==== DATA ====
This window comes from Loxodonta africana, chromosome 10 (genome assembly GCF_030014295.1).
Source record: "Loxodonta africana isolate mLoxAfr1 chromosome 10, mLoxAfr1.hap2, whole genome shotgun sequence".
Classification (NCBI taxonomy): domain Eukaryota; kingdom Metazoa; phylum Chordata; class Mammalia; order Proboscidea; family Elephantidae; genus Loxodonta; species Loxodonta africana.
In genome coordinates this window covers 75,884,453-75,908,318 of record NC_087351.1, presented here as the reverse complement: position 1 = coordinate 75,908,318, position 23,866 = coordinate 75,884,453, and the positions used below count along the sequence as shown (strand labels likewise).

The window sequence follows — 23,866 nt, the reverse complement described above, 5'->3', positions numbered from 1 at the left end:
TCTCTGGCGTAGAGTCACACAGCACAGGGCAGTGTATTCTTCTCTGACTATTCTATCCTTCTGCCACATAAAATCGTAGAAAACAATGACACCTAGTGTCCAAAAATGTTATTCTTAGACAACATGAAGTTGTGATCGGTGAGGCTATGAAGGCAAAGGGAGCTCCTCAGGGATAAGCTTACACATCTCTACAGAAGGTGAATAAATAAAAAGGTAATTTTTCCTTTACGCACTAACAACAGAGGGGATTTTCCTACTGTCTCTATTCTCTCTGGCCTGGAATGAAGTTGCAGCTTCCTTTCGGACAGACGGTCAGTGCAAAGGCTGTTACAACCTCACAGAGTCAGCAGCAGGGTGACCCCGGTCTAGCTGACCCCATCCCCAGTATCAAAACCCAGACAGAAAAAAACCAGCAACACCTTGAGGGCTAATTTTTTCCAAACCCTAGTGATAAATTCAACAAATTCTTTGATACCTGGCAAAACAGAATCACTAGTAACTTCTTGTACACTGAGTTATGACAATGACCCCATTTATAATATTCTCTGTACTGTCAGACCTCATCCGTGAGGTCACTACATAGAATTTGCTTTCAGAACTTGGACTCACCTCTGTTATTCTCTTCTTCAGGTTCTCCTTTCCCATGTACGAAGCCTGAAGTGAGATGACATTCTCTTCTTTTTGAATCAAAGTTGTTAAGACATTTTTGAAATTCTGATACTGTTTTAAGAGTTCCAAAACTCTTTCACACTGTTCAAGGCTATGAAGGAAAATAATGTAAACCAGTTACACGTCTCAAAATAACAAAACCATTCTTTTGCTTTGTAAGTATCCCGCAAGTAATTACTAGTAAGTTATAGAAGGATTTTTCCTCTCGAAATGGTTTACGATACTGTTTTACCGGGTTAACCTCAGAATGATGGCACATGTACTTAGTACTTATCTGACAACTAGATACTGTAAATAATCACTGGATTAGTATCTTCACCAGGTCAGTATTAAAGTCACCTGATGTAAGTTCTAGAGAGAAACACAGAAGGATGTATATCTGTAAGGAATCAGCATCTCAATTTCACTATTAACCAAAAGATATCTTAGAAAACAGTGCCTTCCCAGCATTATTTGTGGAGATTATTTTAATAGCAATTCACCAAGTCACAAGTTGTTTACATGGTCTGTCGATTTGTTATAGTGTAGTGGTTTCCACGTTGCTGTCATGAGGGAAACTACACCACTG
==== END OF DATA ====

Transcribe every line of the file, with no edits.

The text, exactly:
This window comes from Loxodonta africana, chromosome 10 (genome assembly GCF_030014295.1).
Source record: "Loxodonta africana isolate mLoxAfr1 chromosome 10, mLoxAfr1.hap2, whole genome shotgun sequence".
Classification (NCBI taxonomy): domain Eukaryota; kingdom Metazoa; phylum Chordata; class Mammalia; order Proboscidea; family Elephantidae; genus Loxodonta; species Loxodonta africana.
In genome coordinates this window covers 75,884,453-75,908,318 of record NC_087351.1, presented here as the reverse complement: position 1 = coordinate 75,908,318, position 23,866 = coordinate 75,884,453, and the positions used below count along the sequence as shown (strand labels likewise).

The window sequence follows — 23,866 nt, the reverse complement described above, 5'->3', positions numbered from 1 at the left end:
TCTCTGGCGTAGAGTCACACAGCACAGGGCAGTGTATTCTTCTCTGACTATTCTATCCTTCTGCCACATAAAATCGTAGAAAACAATGACACCTAGTGTCCAAAAATGTTATTCTTAGACAACATGAAGTTGTGATCGGTGAGGCTATGAAGGCAAAGGGAGCTCCTCAGGGATAAGCTTACACATCTCTACAGAAGGTGAATAAATAAAAAGGTAATTTTTCCTTTACGCACTAACAACAGAGGGGATTTTCCTACTGTCTCTATTCTCTCTGGCCTGGAATGAAGTTGCAGCTTCCTTTCGGACAGACGGTCAGTGCAAAGGCTGTTACAACCTCACAGAGTCAGCAGCAGGGTGACCCCGGTCTAGCTGACCCCATCCCCAGTATCAAAACCCAGACAGAAAAAAACCAGCAACACCTTGAGGGCTAATTTTTTCCAAACCCTAGTGATAAATTCAACAAATTCTTTGATACCTGGCAAAACAGAATCACTAGTAACTTCTTGTACACTGAGTTATGACAATGACCCCATTTATAATATTCTCTGTACTGTCAGACCTCATCCGTGAGGTCACTACATAGAATTTGCTTTCAGAACTTGGACTCACCTCTGTTATTCTCTTCTTCAGGTTCTCCTTTCCCATGTACGAAGCCTGAAGTGAGATGACATTCTCTTCTTTTTGAATCAAAGTTGTTAAGACATTTTTGAAATTCTGATACTGTTTTAAGAGTTCCAAAACTCTTTCACACTGTTCAAGGCTATGAAGGAAAATAATGTAAACCAGTTACACGTCTCAAAATAACAAAACCATTCTTTTGCTTTGTAAGTATCCCGCAAGTAATTACTAGTAAGTTATAGAAGGATTTTTCCTCTCGAAATGGTTTACGATACTGTTTTACCGGGTTAACCTCAGAATGATGGCACATGTACTTAGTACTTATCTGACAACTAGATACTGTAAATAATCACTGGATTAGTATCTTCACCAGGTCAGTATTAAAGTCACCTGATGTAAGTTCTAGAGAGAAACACAGAAGGATGTATATCTGTAAGGAATCAGCATCTCAATTTCACTATTAACCAAAAGATATCTTAGAAAACAGTGCCTTCCCAGCATTATTTGTGGAGATTATTTTAATAGCAATTCACCAAGTCACAAGTTGTTTACATGGTCTGTCGATTTGTTATAGTGTAGTGGTTTCCACGTTGCTGTCATGAGGGAAACTACACCACTG